Have you heard about the mighty elderberry? Don't let their size fool you; they pack a wallop! People are calling them our native goji or acai berry, here in the US.
Elderberry (Sambucus spp) is great for boosting the immune system, and known for helping to fight off flus, colds, and coughs. A compound in elderberries actually binds with the flu virus, preventing it from entering the cell! Elderberries (rich in antioxidants) have also historically been worked with for preventing illness, lowering cholesterol, improving vision, and improving heart health.
The elderberry can grow to be a large shrub, up to about ten feet tall. It loves wet soil, where lots of other plants don't like to grow. They're happiest and fruit most prolifically in full sun, but will tolerate partial shade. They also like acidic soil. So, if yours is not acidic, try amending it by pouring your used coffee grounds around the bushes (yay for recycling).
The prime time to harvest these berries is late summer, in most places. It's sometimes tough to get them before the birds, so keep an eye on local shrubs. For this reason, sometimes I'll harvest them before they're totally ripe (still semi-reddish), just so I don't lose out.
I harvest the whole umbel: that inside out umbrella-looking thing. That saves time over harvesting each individual berry. Pruners are the easiest way to harvest them. You can use a knife, but it's not as easy as pruners, and the more you shake the bush, the more berries that will fall off. If there are still a lot of green berries on the umbel, skip that one, and wait until it's more mature. It's common for berries on the same shrub to mature at different times. That's why it's good to keep track of where you found them on your handy dandy foraging calendar (if you're wildcrafting/foraging them).
Below is my simple elderberry syrup recipe which packs a full punch of Vitamin C. Everyone seems to have a slightly different twist on it. Mine is less like juice or maple syrup and more like a strong, sweetened tea. Raw elderberries have small amounts of cyanide in them, so it's not a good idea to eat them raw. Cooking helps deactivate the cyanide.
People often like my syrup recipe more than the commercial brands. The decreased amount of honey makes it less sweet and less expensive to make. Try it out and then tweak it to your taste. That’s what being an herbalist is all about!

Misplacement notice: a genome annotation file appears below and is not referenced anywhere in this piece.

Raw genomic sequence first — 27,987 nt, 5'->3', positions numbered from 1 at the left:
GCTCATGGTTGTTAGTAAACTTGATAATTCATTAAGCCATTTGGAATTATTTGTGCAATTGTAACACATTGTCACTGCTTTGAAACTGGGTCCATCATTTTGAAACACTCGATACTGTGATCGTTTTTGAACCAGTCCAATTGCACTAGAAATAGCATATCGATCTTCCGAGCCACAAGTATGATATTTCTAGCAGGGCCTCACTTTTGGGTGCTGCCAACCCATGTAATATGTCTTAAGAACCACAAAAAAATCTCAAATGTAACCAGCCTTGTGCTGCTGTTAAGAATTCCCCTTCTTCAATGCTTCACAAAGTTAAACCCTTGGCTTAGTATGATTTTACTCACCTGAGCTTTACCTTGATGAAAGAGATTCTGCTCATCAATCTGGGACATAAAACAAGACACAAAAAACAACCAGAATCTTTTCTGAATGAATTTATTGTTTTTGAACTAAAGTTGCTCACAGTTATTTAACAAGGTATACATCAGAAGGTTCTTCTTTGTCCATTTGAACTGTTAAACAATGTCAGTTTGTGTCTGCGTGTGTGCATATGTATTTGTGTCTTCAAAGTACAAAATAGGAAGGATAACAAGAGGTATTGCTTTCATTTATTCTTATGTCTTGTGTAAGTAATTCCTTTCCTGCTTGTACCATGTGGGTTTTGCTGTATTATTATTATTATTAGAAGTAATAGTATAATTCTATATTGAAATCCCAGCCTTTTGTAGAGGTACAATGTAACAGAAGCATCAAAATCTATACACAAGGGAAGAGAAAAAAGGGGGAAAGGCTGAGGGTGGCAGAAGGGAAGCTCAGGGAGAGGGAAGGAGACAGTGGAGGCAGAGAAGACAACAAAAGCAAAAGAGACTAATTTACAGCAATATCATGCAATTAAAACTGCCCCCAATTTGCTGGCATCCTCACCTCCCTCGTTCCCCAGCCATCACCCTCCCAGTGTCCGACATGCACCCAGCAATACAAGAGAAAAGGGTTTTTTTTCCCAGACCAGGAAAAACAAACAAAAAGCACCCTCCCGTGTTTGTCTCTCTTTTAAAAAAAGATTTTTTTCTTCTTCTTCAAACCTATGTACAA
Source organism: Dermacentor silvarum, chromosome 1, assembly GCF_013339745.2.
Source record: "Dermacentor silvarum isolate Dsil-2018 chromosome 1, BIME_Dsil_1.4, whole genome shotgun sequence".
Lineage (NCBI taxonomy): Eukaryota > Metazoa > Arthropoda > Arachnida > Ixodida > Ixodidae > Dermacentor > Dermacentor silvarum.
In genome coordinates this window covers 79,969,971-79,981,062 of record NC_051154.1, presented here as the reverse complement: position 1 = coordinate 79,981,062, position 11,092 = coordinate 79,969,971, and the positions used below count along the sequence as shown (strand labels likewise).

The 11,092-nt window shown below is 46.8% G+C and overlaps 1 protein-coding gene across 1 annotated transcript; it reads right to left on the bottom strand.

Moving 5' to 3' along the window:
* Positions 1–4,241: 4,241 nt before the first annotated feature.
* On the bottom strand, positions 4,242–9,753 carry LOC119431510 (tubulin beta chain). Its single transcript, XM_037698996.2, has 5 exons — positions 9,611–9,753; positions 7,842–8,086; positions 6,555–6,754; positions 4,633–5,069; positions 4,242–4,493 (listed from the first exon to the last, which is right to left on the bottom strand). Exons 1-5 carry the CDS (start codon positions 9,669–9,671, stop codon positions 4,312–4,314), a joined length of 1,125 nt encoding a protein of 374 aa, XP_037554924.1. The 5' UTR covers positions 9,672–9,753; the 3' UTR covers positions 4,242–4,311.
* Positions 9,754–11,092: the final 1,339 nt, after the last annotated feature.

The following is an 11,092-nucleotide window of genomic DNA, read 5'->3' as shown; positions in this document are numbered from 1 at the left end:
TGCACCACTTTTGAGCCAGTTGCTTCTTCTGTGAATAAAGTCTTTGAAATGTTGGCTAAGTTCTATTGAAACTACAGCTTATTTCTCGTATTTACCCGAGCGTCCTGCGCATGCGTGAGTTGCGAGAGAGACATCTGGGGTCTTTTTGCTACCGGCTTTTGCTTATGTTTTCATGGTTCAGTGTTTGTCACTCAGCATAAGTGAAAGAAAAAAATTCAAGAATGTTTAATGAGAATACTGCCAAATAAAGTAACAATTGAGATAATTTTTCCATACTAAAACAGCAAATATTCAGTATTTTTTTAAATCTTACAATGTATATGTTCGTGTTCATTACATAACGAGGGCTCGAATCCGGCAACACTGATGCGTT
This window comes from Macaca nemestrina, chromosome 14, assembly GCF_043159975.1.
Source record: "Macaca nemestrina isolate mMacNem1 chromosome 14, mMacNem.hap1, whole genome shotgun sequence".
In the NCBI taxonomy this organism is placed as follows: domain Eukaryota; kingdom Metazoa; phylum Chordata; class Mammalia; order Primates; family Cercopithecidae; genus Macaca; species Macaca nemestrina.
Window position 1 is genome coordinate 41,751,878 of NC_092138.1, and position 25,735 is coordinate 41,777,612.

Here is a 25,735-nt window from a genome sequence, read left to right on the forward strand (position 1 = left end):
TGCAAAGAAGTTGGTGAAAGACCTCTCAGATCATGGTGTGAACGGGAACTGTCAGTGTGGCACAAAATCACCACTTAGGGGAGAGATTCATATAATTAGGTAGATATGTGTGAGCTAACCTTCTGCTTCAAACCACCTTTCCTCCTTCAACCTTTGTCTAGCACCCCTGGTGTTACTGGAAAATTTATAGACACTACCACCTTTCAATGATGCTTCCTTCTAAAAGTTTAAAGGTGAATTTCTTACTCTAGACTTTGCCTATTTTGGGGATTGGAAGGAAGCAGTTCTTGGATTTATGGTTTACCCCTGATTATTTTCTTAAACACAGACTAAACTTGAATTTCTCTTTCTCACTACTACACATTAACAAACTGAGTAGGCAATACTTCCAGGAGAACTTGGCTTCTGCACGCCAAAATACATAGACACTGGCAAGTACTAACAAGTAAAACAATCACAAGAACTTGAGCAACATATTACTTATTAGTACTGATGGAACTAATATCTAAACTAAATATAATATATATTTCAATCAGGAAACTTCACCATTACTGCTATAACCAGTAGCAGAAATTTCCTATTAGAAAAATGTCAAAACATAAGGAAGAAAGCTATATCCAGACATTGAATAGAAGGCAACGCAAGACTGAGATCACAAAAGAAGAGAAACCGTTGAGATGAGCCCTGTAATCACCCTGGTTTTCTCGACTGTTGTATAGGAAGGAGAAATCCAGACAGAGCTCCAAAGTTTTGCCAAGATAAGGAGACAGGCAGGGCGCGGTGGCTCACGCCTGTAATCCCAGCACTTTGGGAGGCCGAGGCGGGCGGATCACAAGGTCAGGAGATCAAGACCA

If you're not making syrup right away, you can preserve your berries in a couple of different ways. You can dehydrate them. Just make sure you dehydrate them at a high enough temperature and for long enough, or they will mold. You'll have to play around to figure out what works best in your climate. The other option is freezing. My top secret trick for easy freezing: lay the umbels out, berries down, on a baking sheet, and freeze. Once they're frozen, they're a lot easier to get off the stems. The de-stemmed berries take up a lot less room in the freezer. However, you can also leave them on, if you're making syrup, and throw the whole umbel in.
Let me know how you end up making your syrup and what your results are, or if you have other tasty elderberry preservation techniques, below in the comments. Happy concocting!
Founder of the WANDER (Wild Artemisia Nature Discovery, Empowerment, and Reconnection) School, Botanist, Herbalist, & Professional Forager, Abby Artemisia, lives in rural Appalachian North Carolina. She learned about plants playing in the Midwestern woods of Ohio, working on organic farms, an herbal apprenticeship, a bachelor's degree in Botany from Miami University, and running her own tea business. She teaches about plant identification, native plants, and working with plants for food and medicine throughout the country. Her mission is offering nature and herbal education to create healing through connection with the natural world and each other. She is the author of The Forager's Wild Edible and Herbal Plant Cards and The Herbal Handbook for Homesteaders. She is the host of the podcast Wander, Forage, and Wildcraft, founder of The WANDER School, and co-founder of The Sassafras School of Appalachian Plantcraft.